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The con man is the classic anti-hero of films and folk tales around the world. Always on the cusp of being caught, only his insurmountable cunning keeps the sly rogue out of harm's way. He may not ever make it big; but he'll never stop hustling just enough to get by.

On the other hand, there are also lazy idiots who go after insane sums of money with stunningly dumbass scams. While way less lovable, they apparently do quite a bit better.

5
Losing a Quarter Billion Dollars On a "Nigerian Prince" Scam

By now, everybody on the Internet is familiar with the "419 Nigerian Prince scam"--a "Prince" in Nigeria claims he has millions of dollars hidden away in some mysteriously locked account that may or may not be guarded by a fearsome dragon that only one of pure blood can open. The good news is he will gladly share it with you, and the even better news is that you only have to send him a few thousand dollars to get in on the action. Even though it's now become the Internet equivalent of the old cliche "bridge in Brooklyn" scam, occasionally a little old lady who keeps her money under her cat's mattress does get taken in and loses a few thousand dollars. That doesn't surprise us.

What does surprise us is when somebody like Nelson Sakaguchi falls for it. You see, Sakaguchi was director of the Bank Noreste, in charge of--you cannot make this shit up--its overseas accounts. While Sakaguchi presumably came armed with a vast array of knowledge from a lifelong career in bank management, he was no match for the Nigerians who probably came armed with a fax machine from a foreclosed-on Staples, some second-hand Hypercolor sweaters and a command of the English language only rivaled by Japanese t-shirts run through Babelfish a few times.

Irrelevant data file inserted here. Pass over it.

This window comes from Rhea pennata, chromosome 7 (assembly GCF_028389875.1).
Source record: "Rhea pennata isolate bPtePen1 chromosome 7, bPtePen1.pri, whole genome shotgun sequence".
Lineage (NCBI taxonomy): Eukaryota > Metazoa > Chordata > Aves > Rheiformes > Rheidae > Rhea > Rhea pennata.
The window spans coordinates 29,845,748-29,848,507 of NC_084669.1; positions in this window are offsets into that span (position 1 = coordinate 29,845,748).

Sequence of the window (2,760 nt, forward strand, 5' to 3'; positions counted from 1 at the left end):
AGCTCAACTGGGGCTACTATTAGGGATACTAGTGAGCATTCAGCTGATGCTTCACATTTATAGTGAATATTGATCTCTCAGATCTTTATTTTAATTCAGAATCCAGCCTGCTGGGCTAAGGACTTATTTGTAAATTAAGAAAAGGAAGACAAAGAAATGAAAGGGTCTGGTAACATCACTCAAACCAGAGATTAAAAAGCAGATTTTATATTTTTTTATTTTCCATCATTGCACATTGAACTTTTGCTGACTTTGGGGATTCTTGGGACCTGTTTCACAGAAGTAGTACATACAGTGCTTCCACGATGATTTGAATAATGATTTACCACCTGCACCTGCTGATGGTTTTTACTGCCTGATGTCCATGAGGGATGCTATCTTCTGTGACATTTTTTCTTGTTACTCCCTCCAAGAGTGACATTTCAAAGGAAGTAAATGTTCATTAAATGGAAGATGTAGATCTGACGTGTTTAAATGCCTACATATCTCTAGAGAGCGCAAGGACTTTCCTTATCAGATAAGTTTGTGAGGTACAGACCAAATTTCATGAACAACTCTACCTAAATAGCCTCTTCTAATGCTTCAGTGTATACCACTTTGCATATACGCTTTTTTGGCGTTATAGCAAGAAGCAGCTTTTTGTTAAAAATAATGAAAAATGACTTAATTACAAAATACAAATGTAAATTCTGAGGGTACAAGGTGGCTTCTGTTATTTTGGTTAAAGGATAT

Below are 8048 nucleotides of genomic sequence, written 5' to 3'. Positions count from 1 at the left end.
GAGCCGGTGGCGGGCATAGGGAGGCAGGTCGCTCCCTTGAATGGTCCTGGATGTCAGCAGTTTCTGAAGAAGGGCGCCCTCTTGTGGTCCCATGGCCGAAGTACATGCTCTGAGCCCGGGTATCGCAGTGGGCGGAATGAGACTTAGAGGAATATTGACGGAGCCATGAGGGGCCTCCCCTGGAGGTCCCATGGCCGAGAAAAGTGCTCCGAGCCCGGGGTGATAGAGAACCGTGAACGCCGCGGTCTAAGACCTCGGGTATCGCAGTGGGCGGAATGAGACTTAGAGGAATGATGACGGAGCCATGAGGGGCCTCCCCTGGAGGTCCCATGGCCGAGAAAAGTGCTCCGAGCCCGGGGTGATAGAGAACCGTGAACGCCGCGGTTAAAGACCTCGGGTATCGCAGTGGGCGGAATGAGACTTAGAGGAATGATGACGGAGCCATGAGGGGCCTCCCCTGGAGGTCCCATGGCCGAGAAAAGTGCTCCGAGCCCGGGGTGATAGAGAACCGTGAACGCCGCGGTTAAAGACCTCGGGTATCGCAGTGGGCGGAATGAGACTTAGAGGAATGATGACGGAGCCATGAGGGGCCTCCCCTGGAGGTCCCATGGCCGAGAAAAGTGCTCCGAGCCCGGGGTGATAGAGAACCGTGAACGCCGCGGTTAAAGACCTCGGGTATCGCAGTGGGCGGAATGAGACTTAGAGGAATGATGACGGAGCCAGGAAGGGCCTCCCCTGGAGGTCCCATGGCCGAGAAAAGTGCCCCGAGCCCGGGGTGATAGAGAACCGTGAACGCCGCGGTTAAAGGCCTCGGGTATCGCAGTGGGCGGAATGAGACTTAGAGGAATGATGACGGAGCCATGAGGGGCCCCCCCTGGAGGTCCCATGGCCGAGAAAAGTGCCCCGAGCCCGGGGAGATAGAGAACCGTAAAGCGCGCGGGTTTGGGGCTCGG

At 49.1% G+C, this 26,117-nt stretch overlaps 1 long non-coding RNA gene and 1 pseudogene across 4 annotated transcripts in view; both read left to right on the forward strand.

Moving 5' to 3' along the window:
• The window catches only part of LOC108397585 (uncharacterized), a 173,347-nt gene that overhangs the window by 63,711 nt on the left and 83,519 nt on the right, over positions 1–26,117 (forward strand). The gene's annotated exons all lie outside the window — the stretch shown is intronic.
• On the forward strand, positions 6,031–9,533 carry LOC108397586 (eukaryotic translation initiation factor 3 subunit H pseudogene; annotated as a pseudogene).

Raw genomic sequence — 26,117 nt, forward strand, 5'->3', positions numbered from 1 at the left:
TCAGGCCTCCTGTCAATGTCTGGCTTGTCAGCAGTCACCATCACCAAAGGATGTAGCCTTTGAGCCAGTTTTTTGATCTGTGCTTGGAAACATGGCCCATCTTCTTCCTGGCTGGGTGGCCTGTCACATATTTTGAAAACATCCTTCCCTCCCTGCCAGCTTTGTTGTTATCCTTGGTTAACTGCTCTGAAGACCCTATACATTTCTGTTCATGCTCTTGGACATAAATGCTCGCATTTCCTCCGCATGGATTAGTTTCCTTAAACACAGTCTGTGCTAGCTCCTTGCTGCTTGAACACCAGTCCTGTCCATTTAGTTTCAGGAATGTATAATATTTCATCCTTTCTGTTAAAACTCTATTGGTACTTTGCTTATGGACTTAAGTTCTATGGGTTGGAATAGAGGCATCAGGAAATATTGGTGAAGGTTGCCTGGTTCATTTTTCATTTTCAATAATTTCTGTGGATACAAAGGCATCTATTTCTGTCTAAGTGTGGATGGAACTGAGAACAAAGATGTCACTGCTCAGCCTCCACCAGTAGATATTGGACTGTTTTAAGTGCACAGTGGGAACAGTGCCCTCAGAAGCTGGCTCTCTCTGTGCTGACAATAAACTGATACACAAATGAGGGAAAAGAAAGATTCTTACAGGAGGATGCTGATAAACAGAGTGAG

The spammers sent Sakaguchi an invitation from the Nigerian government to get in on a plan to build an airport, because the usual bag-with-money-sign was considered played out that season. Sakaguchi agreed to a meeting and met with a man who introduced himself as the director of the Bank of Nigeria. How did he fool a sharp-eyed real life bank director? He had a business card! That's seriously it. He promptly wired them $4 million dollars. We don't know off hand what the exchange rate is in Nigeria, but we're pretty sure that's enough money to buy the entire country and staff it with Diamond-encrusted whore robots.

But the scammers weren't content with precious jewel skankbot money; oh no. They continued playing him even after he'd wired them enough money to start a minor but influential religion. Building an airport ain't cheap, and Sakaguchi just kept transferring cash.

Luckily for him, both Lloyd's Bank and Citigroup also had hired directors with only a dim understanding of the word "money," because somehow no one in the giant corporation saw anything suspicious about the millions of dollars being funneled through their accounts to "some dude" in Nigeria. When the other directors at Sakaguchi's bank started noticing that the piles of money they used to jump into were noticeably worse at cushioning their cannonballs, they finally put a stop to it. Unfortunately, by that time Sakguchi had sent $242 million to the scammers.

Oh, but don't worry: Not all of it was lost to the Nigerians. $20 million of the money was actually lost when he paid a Voodoo priestess to buy 240,000 pigeons for a ritual to help him get out of his jam. The pigeons, as usual, contributed nothing helpful.

4
You, Too, Can Be a Fake Doctor

Who doesn't want to be a doctor? It's one of the very few avenues left in modern life for self-conscious nerds to earn feudal-style titles before their names. Nerds like Christian Eberhard. He too wanted to save lives and junk or whatever but he had a problem: He just didn't have the time or money to invest in the decade or so of schooling. What he did have, though, was a home computer. So of course the University Hospital of Erlangen hired him on!